Dementia app For Māori launches
An app to help Māori affected by mate wareware (dementia) and to raise awareness of the disease has been launched.
The app is called Mate Wareware and was developed by researchers from the University of Auckland and AUT University following the largest-ever study of Māori affected by dementia. “Kaumatuatanga Ō Te Roro – The Ageing Brain” found the disease is poorly understood within Māori communities and whānau have difficulty accessing information that might help.
Dr Makarena Dudley from the University of Auckland and Brain Research New Zealand, says she is delighted that the app is now in the hands of those who need it.
“The Mate Wareware app has been developed to be Māori-friendly and has been co-created through collaboration with end-users such as kaumātua and whānau who helped identify topics, and user-tested it,” she says.
“Tikanga Māori is central to the app, with an introduction and karakia by kaumātua, and everyone featured in it is Māori – from the social worker to the whānau affected by mate wareware.”
Topics covered in the app include what mate wareware is and what Māori understandings of it is, the types and causes of it, how to look after whānau who are affected by it and how to identify if someone might be suffering from it.
Contact for more information:
Ph: +64 3 364 1777
Fax: +64 3 379 6125
Contacts for more information:
Older Person’s Health Specialist Service (CDHB)
Ph: +64 3 337 7899
Age Concern (Canterbury)
Ph: +64 3 366 0903
Elder Care Canterbury
Ph: +64 3 366 5472
Ph: +64 3 374 1639
Age Concern (Ashburton)
Ph: +64 3 308 6817
Age Concern (South Canterbury)
Ph: +64 3 686 6844
Contact the Elder Abuse Response Service if you are concerned about elder abuse:
- Call the FREE helpline (0800 32 668 65);
- Text 5032; or
- Email support[at]elderabuse.nz
Shingles vaccine for older adults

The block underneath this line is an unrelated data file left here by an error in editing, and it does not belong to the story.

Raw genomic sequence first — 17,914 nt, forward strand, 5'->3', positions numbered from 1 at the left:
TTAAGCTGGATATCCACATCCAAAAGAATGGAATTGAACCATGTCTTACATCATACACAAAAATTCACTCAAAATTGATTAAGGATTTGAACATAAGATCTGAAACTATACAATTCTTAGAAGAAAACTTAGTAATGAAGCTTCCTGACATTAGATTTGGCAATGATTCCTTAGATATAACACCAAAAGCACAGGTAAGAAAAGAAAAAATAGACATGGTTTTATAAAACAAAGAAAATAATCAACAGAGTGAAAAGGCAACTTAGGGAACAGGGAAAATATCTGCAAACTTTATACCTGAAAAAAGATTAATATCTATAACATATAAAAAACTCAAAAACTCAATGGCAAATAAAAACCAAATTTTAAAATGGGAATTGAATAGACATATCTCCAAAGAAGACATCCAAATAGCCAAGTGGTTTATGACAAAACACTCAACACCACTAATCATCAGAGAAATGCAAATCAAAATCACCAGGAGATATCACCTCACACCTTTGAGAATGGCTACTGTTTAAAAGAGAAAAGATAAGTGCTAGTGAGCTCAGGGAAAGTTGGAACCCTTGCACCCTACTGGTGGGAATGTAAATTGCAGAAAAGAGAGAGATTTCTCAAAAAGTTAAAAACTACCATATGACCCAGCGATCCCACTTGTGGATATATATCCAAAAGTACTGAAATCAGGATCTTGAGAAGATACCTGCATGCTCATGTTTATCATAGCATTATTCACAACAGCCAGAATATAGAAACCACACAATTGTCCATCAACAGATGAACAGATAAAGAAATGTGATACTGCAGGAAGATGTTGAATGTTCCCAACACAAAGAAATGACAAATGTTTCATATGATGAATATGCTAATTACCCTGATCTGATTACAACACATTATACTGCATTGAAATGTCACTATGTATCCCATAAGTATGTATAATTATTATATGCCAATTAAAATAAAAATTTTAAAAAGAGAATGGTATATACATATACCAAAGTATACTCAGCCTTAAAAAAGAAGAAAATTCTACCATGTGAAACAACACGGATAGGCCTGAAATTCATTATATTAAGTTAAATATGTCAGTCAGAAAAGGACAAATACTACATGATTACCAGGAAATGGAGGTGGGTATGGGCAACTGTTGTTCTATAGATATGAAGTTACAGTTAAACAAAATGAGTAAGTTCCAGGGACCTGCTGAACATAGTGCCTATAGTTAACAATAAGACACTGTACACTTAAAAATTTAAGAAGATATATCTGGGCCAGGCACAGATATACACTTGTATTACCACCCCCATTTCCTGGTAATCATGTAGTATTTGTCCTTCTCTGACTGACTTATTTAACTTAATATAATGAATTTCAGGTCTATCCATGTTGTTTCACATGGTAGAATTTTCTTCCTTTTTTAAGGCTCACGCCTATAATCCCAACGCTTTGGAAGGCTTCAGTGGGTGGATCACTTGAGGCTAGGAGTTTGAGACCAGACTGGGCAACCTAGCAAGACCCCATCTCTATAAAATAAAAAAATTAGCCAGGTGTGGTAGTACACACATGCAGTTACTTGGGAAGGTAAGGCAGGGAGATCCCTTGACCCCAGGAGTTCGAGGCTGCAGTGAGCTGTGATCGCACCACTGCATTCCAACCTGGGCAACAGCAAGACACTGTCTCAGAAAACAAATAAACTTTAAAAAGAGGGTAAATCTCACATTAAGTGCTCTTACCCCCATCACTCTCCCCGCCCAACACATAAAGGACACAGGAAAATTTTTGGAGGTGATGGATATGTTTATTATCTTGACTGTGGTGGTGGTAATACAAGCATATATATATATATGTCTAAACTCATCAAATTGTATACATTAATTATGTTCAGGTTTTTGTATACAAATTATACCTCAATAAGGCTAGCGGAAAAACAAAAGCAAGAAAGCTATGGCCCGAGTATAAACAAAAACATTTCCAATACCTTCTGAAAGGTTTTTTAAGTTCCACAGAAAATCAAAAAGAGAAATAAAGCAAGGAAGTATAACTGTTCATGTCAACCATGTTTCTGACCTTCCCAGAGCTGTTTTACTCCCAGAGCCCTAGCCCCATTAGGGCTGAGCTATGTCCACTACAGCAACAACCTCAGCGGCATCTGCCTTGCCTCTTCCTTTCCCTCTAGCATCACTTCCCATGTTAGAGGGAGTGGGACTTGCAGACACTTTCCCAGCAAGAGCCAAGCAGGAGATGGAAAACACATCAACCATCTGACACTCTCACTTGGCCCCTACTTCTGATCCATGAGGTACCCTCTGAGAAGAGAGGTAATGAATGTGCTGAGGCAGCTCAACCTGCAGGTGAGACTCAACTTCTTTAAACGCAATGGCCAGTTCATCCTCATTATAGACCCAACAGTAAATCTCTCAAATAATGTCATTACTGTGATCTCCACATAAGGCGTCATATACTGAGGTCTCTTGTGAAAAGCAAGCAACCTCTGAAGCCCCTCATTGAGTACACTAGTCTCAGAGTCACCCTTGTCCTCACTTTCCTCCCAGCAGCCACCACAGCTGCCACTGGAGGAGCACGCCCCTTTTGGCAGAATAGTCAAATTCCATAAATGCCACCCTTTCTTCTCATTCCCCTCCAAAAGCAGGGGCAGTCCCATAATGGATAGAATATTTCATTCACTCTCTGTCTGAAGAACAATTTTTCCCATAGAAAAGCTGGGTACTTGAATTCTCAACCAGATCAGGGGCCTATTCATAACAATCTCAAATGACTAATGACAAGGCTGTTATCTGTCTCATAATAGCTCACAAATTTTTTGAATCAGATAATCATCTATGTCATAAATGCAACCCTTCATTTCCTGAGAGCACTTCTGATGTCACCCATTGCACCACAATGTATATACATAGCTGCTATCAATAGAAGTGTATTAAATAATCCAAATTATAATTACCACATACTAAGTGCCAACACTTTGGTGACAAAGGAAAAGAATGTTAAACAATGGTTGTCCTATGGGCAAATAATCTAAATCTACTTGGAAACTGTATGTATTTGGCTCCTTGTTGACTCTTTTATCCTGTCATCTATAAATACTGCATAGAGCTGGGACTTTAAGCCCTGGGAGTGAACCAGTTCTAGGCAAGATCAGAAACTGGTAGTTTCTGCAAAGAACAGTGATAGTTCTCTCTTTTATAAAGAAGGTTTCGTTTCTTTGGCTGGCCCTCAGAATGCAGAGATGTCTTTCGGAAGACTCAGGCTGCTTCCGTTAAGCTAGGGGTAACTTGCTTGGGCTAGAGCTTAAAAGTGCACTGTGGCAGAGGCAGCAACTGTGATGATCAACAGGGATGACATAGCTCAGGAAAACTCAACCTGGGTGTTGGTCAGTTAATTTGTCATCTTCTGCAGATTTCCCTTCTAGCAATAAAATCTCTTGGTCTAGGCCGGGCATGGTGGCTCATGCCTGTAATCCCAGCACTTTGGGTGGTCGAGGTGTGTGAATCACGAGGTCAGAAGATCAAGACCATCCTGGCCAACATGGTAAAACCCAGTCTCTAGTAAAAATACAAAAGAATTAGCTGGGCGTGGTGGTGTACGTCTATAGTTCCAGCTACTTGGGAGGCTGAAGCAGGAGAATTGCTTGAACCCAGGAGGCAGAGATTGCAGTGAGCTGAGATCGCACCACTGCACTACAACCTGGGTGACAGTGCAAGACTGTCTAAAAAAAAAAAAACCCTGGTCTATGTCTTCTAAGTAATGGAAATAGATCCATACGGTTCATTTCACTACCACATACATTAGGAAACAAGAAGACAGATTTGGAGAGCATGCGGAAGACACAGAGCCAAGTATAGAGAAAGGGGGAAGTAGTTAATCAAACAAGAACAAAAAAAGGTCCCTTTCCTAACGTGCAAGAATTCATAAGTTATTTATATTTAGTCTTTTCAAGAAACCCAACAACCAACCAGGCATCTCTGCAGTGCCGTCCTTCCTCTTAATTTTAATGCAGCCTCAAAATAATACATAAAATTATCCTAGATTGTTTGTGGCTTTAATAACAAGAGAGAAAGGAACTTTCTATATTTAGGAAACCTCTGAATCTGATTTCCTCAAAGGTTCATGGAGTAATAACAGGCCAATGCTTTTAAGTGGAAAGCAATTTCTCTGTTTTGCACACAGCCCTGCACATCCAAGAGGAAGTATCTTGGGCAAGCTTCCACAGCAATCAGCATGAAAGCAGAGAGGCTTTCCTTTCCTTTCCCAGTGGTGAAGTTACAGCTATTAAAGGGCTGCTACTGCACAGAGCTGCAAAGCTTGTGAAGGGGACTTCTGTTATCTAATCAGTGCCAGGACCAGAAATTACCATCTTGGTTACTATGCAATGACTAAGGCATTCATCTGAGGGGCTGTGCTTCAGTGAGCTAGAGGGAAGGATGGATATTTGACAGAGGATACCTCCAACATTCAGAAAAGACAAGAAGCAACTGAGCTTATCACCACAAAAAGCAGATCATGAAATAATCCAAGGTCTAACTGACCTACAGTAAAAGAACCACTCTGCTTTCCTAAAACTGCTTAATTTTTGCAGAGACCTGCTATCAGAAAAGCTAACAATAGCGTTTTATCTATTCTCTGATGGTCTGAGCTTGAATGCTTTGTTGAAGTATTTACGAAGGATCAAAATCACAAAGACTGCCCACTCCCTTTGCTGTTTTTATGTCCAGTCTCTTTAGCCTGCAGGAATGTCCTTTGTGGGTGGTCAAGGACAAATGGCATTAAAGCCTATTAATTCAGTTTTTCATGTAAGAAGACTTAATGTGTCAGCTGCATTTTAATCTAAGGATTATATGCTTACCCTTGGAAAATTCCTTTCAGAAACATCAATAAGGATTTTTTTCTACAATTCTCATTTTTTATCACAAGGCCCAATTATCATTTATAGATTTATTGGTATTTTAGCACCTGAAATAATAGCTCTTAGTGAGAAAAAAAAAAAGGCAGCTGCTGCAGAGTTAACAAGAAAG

Shingles is a painful rash affecting a particular nerve. It is a long term effect of chickenpox many years after people recover from the disease.
Shingles usually occurs in older people and lasts from 10 to 15 days. The nerve pain can last long after the rash disappears.
A vaccine against shingles (Zostavax) is now free at age 65 in New Zealand.
Advance Care Planning: Having conversations that count
Advance Care Planning (ACP) is the process of thinking about, talking about and planning for future health care and end of life care.
Advance care planning gives everyone a chance to say what’s important to them. It helps older people understand what the future might hold and to say what treatment they would and would not want.
This makes it much easier for families and healthcare providers to know what the person would want – particularly if they can no longer speak for themselves.
Projects promoting social inclusion after the Canterbury earthquakes
Community and Public Health supported two mental wellbeing projects for older people from The Muse Community Music Trust after the 2010/11 earthquakes.
The Rockers of Ages is a singing group for elders and aspiring elders – any age and ability welcome. The group is run by The Muse Community Music Trust.
The Keepsake Singers is for everyone who enjoys singing songs from the past in a fun, friendly atmosphere. The Keepsake Singers is particularly welcoming to older adults and to people experiencing memory loss and dementia.